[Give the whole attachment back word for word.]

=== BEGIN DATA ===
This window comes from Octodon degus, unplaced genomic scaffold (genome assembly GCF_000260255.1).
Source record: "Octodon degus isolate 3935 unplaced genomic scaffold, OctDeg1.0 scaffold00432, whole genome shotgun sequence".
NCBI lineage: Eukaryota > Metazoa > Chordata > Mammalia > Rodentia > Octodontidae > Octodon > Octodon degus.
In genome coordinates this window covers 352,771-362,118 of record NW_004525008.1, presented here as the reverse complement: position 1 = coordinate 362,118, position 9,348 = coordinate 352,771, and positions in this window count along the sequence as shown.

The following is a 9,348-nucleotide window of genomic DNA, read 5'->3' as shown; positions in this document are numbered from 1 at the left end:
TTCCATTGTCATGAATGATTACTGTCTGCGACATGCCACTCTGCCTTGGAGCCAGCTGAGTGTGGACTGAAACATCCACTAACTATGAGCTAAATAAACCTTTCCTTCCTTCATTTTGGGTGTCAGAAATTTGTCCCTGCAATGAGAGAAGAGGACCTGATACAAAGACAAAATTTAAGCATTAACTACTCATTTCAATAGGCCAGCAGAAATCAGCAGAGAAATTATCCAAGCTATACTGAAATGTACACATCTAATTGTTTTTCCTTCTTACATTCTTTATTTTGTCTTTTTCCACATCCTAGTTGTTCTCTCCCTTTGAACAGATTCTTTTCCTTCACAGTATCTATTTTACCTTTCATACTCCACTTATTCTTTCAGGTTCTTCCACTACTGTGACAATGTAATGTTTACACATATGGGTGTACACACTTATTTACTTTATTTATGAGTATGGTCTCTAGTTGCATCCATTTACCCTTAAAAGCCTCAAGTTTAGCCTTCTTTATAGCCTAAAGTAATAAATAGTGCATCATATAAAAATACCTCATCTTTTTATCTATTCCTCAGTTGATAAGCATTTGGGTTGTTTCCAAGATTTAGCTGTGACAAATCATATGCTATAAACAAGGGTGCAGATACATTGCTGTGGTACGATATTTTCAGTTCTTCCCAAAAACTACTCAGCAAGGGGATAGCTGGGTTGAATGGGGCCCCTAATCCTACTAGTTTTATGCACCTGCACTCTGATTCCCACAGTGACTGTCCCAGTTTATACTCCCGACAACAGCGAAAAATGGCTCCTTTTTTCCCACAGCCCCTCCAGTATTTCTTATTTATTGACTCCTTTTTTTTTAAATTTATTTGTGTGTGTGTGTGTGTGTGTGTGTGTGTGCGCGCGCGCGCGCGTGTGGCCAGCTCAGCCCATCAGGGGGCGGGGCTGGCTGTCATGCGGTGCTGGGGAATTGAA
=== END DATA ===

This window comes from Octodon degus, unplaced genomic scaffold (genome assembly GCF_000260255.1).
Source record: "Octodon degus isolate 3935 unplaced genomic scaffold, OctDeg1.0 scaffold00432, whole genome shotgun sequence".
NCBI lineage: Eukaryota > Metazoa > Chordata > Mammalia > Rodentia > Octodontidae > Octodon > Octodon degus.
In genome coordinates this window covers 352,771-362,118 of record NW_004525008.1, presented here as the reverse complement: position 1 = coordinate 362,118, position 9,348 = coordinate 352,771, and positions in this window count along the sequence as shown.

The following is a 9,348-nucleotide window of genomic DNA, read 5'->3' as shown; positions in this document are numbered from 1 at the left end:
TTCCATTGTCATGAATGATTACTGTCTGCGACATGCCACTCTGCCTTGGAGCCAGCTGAGTGTGGACTGAAACATCCACTAACTATGAGCTAAATAAACCTTTCCTTCCTTCATTTTGGGTGTCAGAAATTTGTCCCTGCAATGAGAGAAGAGGACCTGATACAAAGACAAAATTTAAGCATTAACTACTCATTTCAATAGGCCAGCAGAAATCAGCAGAGAAATTATCCAAGCTATACTGAAATGTACACATCTAATTGTTTTTCCTTCTTACATTCTTTATTTTGTCTTTTTCCACATCCTAGTTGTTCTCTCCCTTTGAACAGATTCTTTTCCTTCACAGTATCTATTTTACCTTTCATACTCCACTTATTCTTTCAGGTTCTTCCACTACTGTGACAATGTAATGTTTACACATATGGGTGTACACACTTATTTACTTTATTTATGAGTATGGTCTCTAGTTGCATCCATTTACCCTTAAAAGCCTCAAGTTTAGCCTTCTTTATAGCCTAAAGTAATAAATAGTGCATCATATAAAAATACCTCATCTTTTTATCTATTCCTCAGTTGATAAGCATTTGGGTTGTTTCCAAGATTTAGCTGTGACAAATCATATGCTATAAACAAGGGTGCAGATACATTGCTGTGGTACGATATTTTCAGTTCTTCCCAAAAACTACTCAGCAAGGGGATAGCTGGGTTGAATGGGGCCCCTAATCCTACTAGTTTTATGCACCTGCACTCTGATTCCCACAGTGACTGTCCCAGTTTATACTCCCGACAACAGCGAAAAATGGCTCCTTTTTTCCCACAGCCCCTCCAGTATTTCTTATTTATTGACTCCTTTTTTTTTAAATTTATTTGTGTGTGTGTGTGTGTGTGTGTGTGTGTGCGCGCGCGCGCGCGTGTGGCCAGCTCAGCCCATCAGGGGGCGGGGCTGGCTGTCATGCGGTGCTGGGGAATTGAA